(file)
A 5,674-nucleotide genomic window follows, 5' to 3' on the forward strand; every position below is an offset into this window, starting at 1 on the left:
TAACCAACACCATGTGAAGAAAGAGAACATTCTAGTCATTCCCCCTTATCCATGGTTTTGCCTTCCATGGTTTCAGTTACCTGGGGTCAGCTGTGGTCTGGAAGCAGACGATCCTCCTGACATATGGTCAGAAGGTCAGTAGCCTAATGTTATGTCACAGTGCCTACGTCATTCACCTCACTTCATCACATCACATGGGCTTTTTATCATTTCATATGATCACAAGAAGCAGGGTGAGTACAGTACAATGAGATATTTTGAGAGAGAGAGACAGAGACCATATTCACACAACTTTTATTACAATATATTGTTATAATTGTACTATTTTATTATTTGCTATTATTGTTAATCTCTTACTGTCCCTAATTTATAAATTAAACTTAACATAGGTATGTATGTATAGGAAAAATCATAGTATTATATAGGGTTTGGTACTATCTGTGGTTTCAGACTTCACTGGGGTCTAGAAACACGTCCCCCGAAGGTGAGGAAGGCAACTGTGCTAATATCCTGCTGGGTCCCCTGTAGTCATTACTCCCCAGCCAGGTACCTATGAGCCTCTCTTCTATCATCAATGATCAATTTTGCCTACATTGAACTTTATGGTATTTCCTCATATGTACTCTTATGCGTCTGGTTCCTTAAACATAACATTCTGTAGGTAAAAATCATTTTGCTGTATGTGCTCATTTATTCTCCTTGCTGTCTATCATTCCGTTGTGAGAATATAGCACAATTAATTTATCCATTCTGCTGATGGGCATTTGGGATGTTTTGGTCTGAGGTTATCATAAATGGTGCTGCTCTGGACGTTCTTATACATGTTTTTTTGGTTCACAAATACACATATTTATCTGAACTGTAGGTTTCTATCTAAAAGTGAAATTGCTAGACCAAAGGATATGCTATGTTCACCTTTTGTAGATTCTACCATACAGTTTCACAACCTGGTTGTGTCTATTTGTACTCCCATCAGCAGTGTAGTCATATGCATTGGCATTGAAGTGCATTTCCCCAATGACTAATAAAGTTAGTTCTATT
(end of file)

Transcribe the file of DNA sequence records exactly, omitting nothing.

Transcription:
A 5,674-nucleotide genomic window follows, 5' to 3' on the forward strand; every position below is an offset into this window, starting at 1 on the left:
TAACCAACACCATGTGAAGAAAGAGAACATTCTAGTCATTCCCCCTTATCCATGGTTTTGCCTTCCATGGTTTCAGTTACCTGGGGTCAGCTGTGGTCTGGAAGCAGACGATCCTCCTGACATATGGTCAGAAGGTCAGTAGCCTAATGTTATGTCACAGTGCCTACGTCATTCACCTCACTTCATCACATCACATGGGCTTTTTATCATTTCATATGATCACAAGAAGCAGGGTGAGTACAGTACAATGAGATATTTTGAGAGAGAGAGACAGAGACCATATTCACACAACTTTTATTACAATATATTGTTATAATTGTACTATTTTATTATTTGCTATTATTGTTAATCTCTTACTGTCCCTAATTTATAAATTAAACTTAACATAGGTATGTATGTATAGGAAAAATCATAGTATTATATAGGGTTTGGTACTATCTGTGGTTTCAGACTTCACTGGGGTCTAGAAACACGTCCCCCGAAGGTGAGGAAGGCAACTGTGCTAATATCCTGCTGGGTCCCCTGTAGTCATTACTCCCCAGCCAGGTACCTATGAGCCTCTCTTCTATCATCAATGATCAATTTTGCCTACATTGAACTTTATGGTATTTCCTCATATGTACTCTTATGCGTCTGGTTCCTTAAACATAACATTCTGTAGGTAAAAATCATTTTGCTGTATGTGCTCATTTATTCTCCTTGCTGTCTATCATTCCGTTGTGAGAATATAGCACAATTAATTTATCCATTCTGCTGATGGGCATTTGGGATGTTTTGGTCTGAGGTTATCATAAATGGTGCTGCTCTGGACGTTCTTATACATGTTTTTTTGGTTCACAAATACACATATTTATCTGAACTGTAGGTTTCTATCTAAAAGTGAAATTGCTAGACCAAAGGATATGCTATGTTCACCTTTTGTAGATTCTACCATACAGTTTCACAACCTGGTTGTGTCTATTTGTACTCCCATCAGCAGTGTAGTCATATGCATTGGCATTGAAGTGCATTTCCCCAATGACTAATAAAGTTAGTTCTATT